Wizard
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Wizard
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November 13th, 2021 at 5:11:13 PM permalink
Quote: rsactuary

So how would one go about modelling the bonus feature?
link to original post



I would do it by random simulation. I would take samplings from bonuses on the hit frequency of each symbol and make up my own reel strips from that.
“Extraordinary claims require extraordinary evidence.” -- Carl Sagan
rsactuary
rsactuary
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November 14th, 2021 at 7:39:47 AM permalink
Sorry, poorly asked question. How would the developers, with all knowledge of all necessary probabilities, go about modeling the return of the bonus game?
Mission146
Mission146
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November 14th, 2021 at 7:51:54 AM permalink
I'd still tend to agree with Wizard and would think they would just simulate it a few hundred million times.

You could do it in such a fashion where you determine how many expected Free Games (and Gold symbols) are added on a per spin basis and I once used that to figure out the expected return for an unusual Keno game (I can find and link the LCB article if you want), but that would take forever and likely be inexact.

The reason why you would eventually stop (as I did with the Keno game) is because you end up adding very small fractions of a Free Game, one step at a time, to your analysis. The maximum number of Free Games for this Keno game was capped, but it would have taken probably a few thousand or million steps before ever reaching the cap.

Basically, what I did was figured out the expectation ($$$) per spin and then I figured out the Expected Free Games added per draw. I took that and multiplied by the initial number of Free Games in a particular set of Free Games to get the expected number of Free Games added per initial set.

After that, I took the Expected Number of Free Games added per initial set of Free Games and multiplied by how many Expected Free Games would be added based on the Expected Number of Free Games already added.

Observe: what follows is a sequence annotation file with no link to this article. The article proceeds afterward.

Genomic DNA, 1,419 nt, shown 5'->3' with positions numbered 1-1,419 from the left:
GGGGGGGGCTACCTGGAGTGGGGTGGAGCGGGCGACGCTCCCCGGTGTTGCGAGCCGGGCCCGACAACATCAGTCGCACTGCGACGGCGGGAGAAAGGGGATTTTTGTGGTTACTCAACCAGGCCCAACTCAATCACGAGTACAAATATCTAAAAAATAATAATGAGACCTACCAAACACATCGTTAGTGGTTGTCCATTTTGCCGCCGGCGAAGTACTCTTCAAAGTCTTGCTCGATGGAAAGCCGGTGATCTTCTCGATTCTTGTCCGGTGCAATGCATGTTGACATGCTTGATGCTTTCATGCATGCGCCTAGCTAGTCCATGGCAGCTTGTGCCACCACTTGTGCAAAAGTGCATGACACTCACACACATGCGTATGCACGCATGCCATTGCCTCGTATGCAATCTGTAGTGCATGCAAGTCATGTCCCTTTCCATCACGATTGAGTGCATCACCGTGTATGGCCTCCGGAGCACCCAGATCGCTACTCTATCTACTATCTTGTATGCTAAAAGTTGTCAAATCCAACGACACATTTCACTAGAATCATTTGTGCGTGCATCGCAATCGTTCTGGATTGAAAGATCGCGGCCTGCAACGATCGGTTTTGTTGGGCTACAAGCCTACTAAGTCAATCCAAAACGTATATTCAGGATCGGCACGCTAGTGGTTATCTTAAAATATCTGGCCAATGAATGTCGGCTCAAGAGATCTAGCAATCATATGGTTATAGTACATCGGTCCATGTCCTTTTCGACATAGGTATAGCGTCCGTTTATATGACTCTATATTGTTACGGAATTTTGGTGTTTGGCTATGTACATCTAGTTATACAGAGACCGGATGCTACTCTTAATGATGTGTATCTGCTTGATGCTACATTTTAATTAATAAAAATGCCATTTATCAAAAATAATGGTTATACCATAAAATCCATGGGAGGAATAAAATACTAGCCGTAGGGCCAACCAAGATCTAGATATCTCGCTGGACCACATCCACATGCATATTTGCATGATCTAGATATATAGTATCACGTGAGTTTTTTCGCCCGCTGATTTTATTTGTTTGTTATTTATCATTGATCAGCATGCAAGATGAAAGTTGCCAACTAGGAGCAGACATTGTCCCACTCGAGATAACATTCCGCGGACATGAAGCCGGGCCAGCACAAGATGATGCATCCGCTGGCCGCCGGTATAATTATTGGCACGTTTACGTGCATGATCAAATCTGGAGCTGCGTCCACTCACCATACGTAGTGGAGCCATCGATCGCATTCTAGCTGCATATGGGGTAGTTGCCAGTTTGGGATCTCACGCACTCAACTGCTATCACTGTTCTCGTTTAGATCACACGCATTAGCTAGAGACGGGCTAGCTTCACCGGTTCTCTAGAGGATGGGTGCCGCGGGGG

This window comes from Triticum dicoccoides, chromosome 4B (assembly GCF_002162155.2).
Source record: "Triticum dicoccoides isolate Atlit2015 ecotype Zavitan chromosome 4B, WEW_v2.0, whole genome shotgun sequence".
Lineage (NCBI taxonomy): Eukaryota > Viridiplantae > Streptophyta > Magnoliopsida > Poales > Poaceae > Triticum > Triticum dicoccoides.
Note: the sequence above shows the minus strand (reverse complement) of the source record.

And, then I repeated the step in the previous paragraph several more times until I got to a stupidly low expected amount added and decided that was good enough.

Apparently, the RTP is actually published right in the rules of the machine in question and my analysis agreed with both that and a different analysis.
https://wizardofvegas.com/forum/off-topic/gripes/11182-pet-peeves/120/#post815219
rsactuary
rsactuary
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Thanks for this post from:
Mission146
November 14th, 2021 at 8:00:26 AM permalink
Quote: Mission146

I'd still tend to agree with Wizard and would think they would just simulate it a few hundred million times.

You could do it in such a fashion where you determine how many expected Free Games (and Gold symbols) are added on a per spin basis and I once used that to figure out the expected return for an unusual Keno game (I can find and link the LCB article if you want), but that would take forever and likely be inexact.

The reason why you would eventually stop (as I did with the Keno game) is because you end up adding very small fractions of a Free Game, one step at a time, to your analysis. The maximum number of Free Games for this Keno game was capped, but it would have taken probably a few thousand or million steps before ever reaching the cap.

Basically, what I did was figured out the expectation ($$$) per spin and then I figured out the Expected Free Games added per draw. I took that and multiplied by the initial number of Free Games in a particular set of Free Games to get the expected number of Free Games added per initial set.

After that, I took the Expected Number of Free Games added per initial set of Free Games and multiplied by how many Expected Free Games would be added based on the Expected Number of Free Games already added.

And, then I repeated the step in the previous paragraph several more times until I got to a stupidly low expected amount added and decided that was good enough.

Apparently, the RTP is actually published right in the rules of the machine in question and my analysis agreed with both that and a different analysis.
link to original post



Interesting, thank you. I have no knowledge of this, I just assumed the gaming commission would have insisted on some sort of closed form definitive solution and not a simulation. Not sure why I thought that.
Wizard
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Wizard
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November 14th, 2021 at 12:28:51 PM permalink
Quote: rsactuary

Interesting, thank you. I have no knowledge of this, I just assumed the gaming commission would have insisted on some sort of closed form definitive solution and not a simulation. Not sure why I thought that.
link to original post



In Nevada, a math report by GLI or BMM must be submitted for approval. GLI does most of their games by simulation.

In other news, here is my Buffalo Gold Collection video.


Direct: https://youtu.be/3g5YCZ9EQaw

I welcome all comments.
“Extraordinary claims require extraordinary evidence.” -- Carl Sagan